Progressively enhanced Javascript

Using Javascript to design progressively enhanced interfaces is probably the most important yet, misunderstood subject in web development.

In this article we’re going to discuss these misunderstandings. Then, we’ll explore cutting-edge techniques that have stood the test of time but that we’ve long forgotten.

“The problems we have with websites are ones we create ourselves”
Motherfuckingwebsite.com

By default, the web is accessible to everyone. That’s the web’s super power. It’s us designers and developers that take this natural super power and lace it with kryptonite, hurting users in the process.

Most of us care about users, but most of us also fail in execution. Before we get to why let’s first define Progressive Enhancement.

Progressive Enhancement ensures we give everyone a useful experience; Then, where necessary, creating a better, enhanced experience for those using a more capable browser.

Progessive Enhancement applies to HTML and CSS too. But Javascript is where most of us struggle. We don’t seem to know how to write Javascript in a progressively enhanced way.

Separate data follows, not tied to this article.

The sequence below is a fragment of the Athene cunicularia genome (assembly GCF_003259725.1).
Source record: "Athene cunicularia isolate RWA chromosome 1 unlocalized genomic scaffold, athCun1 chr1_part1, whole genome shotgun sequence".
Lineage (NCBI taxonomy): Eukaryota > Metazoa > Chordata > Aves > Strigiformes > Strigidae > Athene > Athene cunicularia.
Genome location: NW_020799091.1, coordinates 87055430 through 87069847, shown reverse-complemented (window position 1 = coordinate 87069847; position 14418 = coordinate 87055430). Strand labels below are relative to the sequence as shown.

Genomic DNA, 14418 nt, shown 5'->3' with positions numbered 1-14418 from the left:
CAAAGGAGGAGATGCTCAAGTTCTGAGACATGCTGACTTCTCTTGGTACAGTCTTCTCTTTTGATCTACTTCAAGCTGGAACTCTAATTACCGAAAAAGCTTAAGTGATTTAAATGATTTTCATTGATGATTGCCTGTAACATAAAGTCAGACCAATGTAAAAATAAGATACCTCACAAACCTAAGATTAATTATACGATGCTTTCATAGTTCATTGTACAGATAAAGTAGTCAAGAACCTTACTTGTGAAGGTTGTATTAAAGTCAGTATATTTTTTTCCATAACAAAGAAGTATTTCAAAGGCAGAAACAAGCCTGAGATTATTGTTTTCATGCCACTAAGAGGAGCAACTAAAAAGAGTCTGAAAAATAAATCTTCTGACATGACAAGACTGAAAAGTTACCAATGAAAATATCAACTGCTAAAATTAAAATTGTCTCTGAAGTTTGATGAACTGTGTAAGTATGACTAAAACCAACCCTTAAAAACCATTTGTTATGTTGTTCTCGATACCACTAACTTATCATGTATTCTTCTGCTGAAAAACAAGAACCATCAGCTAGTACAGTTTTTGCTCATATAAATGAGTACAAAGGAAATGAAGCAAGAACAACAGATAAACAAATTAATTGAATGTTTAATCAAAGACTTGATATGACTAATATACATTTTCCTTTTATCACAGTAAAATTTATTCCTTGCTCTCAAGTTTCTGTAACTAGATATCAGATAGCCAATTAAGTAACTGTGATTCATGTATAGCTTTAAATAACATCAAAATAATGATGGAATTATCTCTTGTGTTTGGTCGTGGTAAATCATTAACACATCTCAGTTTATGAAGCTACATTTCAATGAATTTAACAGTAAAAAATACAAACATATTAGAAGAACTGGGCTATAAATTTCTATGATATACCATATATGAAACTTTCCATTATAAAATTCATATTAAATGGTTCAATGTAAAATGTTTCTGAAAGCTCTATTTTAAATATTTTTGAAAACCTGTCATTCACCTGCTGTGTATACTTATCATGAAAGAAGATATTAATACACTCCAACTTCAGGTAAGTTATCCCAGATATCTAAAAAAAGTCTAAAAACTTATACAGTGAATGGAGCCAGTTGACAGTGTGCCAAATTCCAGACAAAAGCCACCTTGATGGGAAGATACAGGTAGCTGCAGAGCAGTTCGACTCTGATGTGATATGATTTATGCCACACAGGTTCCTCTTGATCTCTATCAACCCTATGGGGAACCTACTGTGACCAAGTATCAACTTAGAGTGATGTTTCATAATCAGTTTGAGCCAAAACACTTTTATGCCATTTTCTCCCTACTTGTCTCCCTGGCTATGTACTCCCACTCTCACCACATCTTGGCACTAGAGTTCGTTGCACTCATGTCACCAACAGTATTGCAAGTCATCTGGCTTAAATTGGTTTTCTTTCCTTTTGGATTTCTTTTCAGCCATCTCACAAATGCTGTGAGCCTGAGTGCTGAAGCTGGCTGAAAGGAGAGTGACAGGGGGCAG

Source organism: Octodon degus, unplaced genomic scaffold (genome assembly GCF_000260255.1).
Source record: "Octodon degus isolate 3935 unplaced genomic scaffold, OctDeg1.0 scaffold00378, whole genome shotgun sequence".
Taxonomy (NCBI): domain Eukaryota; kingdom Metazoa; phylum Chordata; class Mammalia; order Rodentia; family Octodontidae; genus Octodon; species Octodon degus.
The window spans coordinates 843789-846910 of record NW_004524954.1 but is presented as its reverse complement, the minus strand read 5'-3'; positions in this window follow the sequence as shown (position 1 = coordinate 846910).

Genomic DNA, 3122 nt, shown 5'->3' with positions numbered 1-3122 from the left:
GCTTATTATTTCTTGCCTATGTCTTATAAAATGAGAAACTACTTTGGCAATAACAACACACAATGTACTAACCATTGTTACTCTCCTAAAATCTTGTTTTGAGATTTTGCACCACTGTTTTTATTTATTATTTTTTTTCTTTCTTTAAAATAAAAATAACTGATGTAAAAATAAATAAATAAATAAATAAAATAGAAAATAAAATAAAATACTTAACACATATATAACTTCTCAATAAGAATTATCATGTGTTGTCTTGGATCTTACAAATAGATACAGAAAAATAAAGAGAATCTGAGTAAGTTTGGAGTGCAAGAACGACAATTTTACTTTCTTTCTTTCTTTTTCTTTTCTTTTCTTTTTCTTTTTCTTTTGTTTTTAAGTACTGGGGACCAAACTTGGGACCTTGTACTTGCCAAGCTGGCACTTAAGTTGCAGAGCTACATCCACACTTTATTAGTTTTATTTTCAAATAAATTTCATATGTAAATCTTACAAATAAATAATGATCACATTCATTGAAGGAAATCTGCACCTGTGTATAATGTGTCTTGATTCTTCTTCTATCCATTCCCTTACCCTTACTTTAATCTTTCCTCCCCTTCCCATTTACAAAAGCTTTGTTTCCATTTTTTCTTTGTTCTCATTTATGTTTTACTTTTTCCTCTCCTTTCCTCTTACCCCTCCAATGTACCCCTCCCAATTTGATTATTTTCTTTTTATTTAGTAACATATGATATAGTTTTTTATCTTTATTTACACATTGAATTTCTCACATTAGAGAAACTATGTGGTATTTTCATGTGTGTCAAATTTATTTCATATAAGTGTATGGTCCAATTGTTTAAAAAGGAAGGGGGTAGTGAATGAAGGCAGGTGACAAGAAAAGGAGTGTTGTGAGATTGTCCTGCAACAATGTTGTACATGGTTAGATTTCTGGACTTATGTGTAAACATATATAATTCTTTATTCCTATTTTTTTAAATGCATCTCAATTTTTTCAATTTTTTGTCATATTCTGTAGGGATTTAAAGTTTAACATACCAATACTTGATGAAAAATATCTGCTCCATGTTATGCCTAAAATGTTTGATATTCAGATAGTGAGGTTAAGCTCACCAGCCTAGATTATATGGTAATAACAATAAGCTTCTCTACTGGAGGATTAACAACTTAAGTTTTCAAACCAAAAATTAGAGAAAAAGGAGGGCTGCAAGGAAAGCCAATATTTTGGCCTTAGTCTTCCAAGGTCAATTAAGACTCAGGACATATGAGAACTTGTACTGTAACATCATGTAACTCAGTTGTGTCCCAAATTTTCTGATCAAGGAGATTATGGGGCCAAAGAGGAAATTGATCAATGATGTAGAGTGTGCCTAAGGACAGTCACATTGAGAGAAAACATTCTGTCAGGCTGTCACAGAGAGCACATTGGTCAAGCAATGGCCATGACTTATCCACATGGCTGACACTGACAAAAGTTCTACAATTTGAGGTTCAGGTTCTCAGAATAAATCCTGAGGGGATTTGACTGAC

Progressive Enhancement myths

Whilst there are many myths about Progressive Enhancement I want to point out a couple of things.

First, unobstrusive Javascript (placing Javascript in external files), does not, in anyway, mean it’s progresively enhanced.

Second, this is not specifically about people who disable Javascript. Yes, some people do disable it but it’s not the main problem. Everyone has Javascript, Right? shows the many points of failure.

The last of those points—using Javascript that the browser doesn’t recognise—is the main thing we need to discuss. Javascript—unlike HTML and CSS—doesn’t degrade gracefully without intervention.

For example, <input type="email"> degrades gracefully into a text box. And border-radius degrades gracefully by not showing rounded borders. No problem here.

Javascript, however, will error when the browser tries to execute code it doesn’t recognise. Internet Explorer 8, for example, breaks on the last line of code:

var form = document.forms[0];
form.attachEvent('submit', function() {
  window.event.returnValue = false;
  var foos = document.getElementsByClassName('foo');
});

This is because it doesn’t recognise getElementsByClassName. The page didn’t degrade nor did it fully enhance. The script intercepts the form’s submit event, but breaks in the process giving users a broken interface.

This means when the user submits the form, nothing happens. Handling submit on the client (enhanced experience) to save a round trip is fine. Handling submit on the server (core experience) is also fine. But above, the user doesn’t get either of these.